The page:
Review: Hullmetal Girls by Emily Skrutskie

Hullmetal GirlsTitle: Hullmetal Girls
Author: Emily Skrutskie
Genres: Young Adult Sci-Fi

Aisha Un-Haad would do anything for her family. When her brother contracts a plague, she knows her janitor’s salary isn’t enough to fund his treatment. So she volunteers to become a Scela, a mechanically enhanced soldier sworn to protect and serve the governing body of the Fleet, the collective of starships they call home. If Aisha can survive the harrowing modifications and earn an elite place in the Scela ranks, she may be able to save her brother.

Key Tanaka awakens in a Scela body with only hazy memories of her life before. She knows she’s from the privileged end of the Fleet, but she has no recollection of why she chose to give up a life of luxury to become a hulking cyborg soldier. If she can make it through the training, she might have a shot at recovering her missing past.

In a unit of new recruits vying for top placement, Aisha’s and Key’s paths collide, and the two must learn to work together–a tall order for girls from opposite ends of the Fleet. But a rebellion is stirring, pitting those who yearn for independence from the Fleet against a government struggling to maintain unity.

With violence brewing and dark secrets surfacing, Aisha and Key find themselves questioning their loyalties. They will have to put aside their differences, though, if they want to keep humanity from tearing itself apart.


Thank you so much to PRH International for sending me an ARC of this book. 

I was incredibly excited for Hullmetal Girls when I first picked it up.  I read Emily Skrutskie’s The Edge of the Abyss and absolutely loved it, and I had heard that the protagonist of Hullmetal Girls identifies as aroace. But, I also felt a little… scared. I don’t tend to read a lot of sci-fi so I felt a little intimidated (what if it’s too difficult for me? What if I don’t understand?), and a review had just came out which said that the marginalized characters in this book weren’t treated very well. I almost didn’t pick the book up because I was scared I was going to get hurt, but I had the ARC so I read it.

Did I end up liking the book? Ehm, that’s a difficult question, honestly. Let’s start with the positive.

The book is set on a spaceship that’s been trying to find a new home for 301 years. This ship is basically it’s own world, with it’s own people, it’s own customs, and it’s own politics. The political situation on board of the spaceship was incredibly interesting to read about, and it was one of the things that made me not want to put the book down. I just wanted to know what was going on, and what was going to happen.

I also quite enjoyed the characters. They all felt very much three-dimensional, and while reading I really began to care about these characters. There was also a mystery surrounding one character (memory loss, which is quite cliché but it worked) and wanting to find out what had happened and who this character was was the other thing that made me not want to put the book down. I’m just a nosy person, okay?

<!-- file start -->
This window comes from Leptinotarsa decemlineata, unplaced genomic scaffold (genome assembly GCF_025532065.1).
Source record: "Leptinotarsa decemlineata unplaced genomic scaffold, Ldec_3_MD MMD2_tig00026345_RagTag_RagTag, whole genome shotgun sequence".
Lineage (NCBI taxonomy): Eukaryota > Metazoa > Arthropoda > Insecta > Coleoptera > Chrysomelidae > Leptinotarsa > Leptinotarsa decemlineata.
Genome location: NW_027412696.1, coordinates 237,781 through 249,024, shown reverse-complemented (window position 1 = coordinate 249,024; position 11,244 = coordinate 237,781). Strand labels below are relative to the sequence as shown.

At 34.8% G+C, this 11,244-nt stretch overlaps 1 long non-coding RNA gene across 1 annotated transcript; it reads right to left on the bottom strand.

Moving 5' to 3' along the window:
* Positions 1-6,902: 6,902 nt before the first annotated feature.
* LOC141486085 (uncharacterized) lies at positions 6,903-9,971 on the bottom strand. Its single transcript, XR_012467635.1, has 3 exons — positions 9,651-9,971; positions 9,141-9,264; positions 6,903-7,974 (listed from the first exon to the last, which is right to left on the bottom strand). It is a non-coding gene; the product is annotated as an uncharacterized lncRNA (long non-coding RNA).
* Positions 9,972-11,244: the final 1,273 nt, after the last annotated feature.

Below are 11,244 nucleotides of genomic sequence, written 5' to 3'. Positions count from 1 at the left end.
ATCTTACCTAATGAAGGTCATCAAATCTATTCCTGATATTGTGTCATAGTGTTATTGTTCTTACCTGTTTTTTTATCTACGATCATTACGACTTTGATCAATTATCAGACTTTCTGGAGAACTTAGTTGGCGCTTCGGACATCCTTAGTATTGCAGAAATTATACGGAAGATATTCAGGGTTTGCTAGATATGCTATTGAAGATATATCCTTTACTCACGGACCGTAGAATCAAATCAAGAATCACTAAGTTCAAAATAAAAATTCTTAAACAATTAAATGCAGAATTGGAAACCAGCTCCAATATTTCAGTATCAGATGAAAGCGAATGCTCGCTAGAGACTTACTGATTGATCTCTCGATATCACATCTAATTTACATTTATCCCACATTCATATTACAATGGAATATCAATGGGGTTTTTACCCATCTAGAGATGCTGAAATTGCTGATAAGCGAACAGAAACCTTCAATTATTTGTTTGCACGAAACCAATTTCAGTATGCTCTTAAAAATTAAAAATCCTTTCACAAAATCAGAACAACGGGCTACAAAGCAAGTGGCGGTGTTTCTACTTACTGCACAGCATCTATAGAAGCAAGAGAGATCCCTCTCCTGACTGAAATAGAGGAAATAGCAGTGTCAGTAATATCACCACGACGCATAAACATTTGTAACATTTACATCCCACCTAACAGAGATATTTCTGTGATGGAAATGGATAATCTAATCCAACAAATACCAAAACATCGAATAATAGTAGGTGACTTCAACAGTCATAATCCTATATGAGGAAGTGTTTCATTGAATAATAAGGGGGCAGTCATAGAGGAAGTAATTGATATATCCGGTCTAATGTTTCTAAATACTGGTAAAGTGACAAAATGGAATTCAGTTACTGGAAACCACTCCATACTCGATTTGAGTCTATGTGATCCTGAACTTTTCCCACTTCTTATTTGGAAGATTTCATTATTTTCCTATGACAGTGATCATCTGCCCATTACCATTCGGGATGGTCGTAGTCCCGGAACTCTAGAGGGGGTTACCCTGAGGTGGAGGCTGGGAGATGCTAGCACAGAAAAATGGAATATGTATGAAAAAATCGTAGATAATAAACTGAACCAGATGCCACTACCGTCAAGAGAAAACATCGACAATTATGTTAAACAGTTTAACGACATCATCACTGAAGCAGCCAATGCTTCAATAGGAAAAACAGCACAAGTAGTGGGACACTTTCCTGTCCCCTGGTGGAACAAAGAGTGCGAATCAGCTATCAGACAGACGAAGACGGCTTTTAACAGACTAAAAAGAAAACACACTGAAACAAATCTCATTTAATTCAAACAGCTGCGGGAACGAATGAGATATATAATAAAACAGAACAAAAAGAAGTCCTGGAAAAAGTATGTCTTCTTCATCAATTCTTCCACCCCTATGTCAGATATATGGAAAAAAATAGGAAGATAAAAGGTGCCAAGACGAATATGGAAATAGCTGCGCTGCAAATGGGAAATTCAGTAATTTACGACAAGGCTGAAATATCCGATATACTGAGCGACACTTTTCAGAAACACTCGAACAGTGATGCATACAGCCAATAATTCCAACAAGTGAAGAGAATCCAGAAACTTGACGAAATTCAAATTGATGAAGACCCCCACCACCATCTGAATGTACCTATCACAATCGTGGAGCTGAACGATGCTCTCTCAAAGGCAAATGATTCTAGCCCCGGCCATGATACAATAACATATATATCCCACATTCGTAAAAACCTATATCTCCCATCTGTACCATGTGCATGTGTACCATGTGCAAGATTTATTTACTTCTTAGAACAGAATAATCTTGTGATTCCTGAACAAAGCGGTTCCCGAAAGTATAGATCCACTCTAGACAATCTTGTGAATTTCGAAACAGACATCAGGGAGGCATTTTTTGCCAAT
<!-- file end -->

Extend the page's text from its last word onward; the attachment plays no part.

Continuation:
Sigh, and now for the less fun part of this review: the negative.

I honestly felt a little bored while reading the book, and I might have ended up DNF’ing it if it weren’t for the two previous points I made. It’s just… The book felt a little repetitive. The things that drove each of the main characters, the thing that motivated them, was repeated over and over again, and the plot didn’t really get interesting until the last 100-or-so pages, which I ended up flying through.

Then there were the descriptions… Usually, when I read a book, it’s like there’s a movie playing in my head and it’s wonderful. But with this book I just couldn’t really imagine how anything looked, which was incredibly frustrating. There was this one scene where they described what the ship(s) looked like and I read the paragraph over and over again and I just couldn’t envision it. But that could’ve been a total me problem.

And then there’s the fact that the trans character is outed without her consent, and the fact that the main character is an aroace hijabi, and that’s something that needs a lot of inersectionality, and I’m not sure whether it was handled in the best way.

I did enjoy the book at times, but it was very meh overall. I have to be honest and say that I’m quite disappointed because I expected a lot more from this book, and it could’ve been a lot better than it was…

(Trigger warnings: illness of sibling, death of sibling, death of parents, mass murder, body horror, aroace character forced to witness sex, outing of trans person, violence.)

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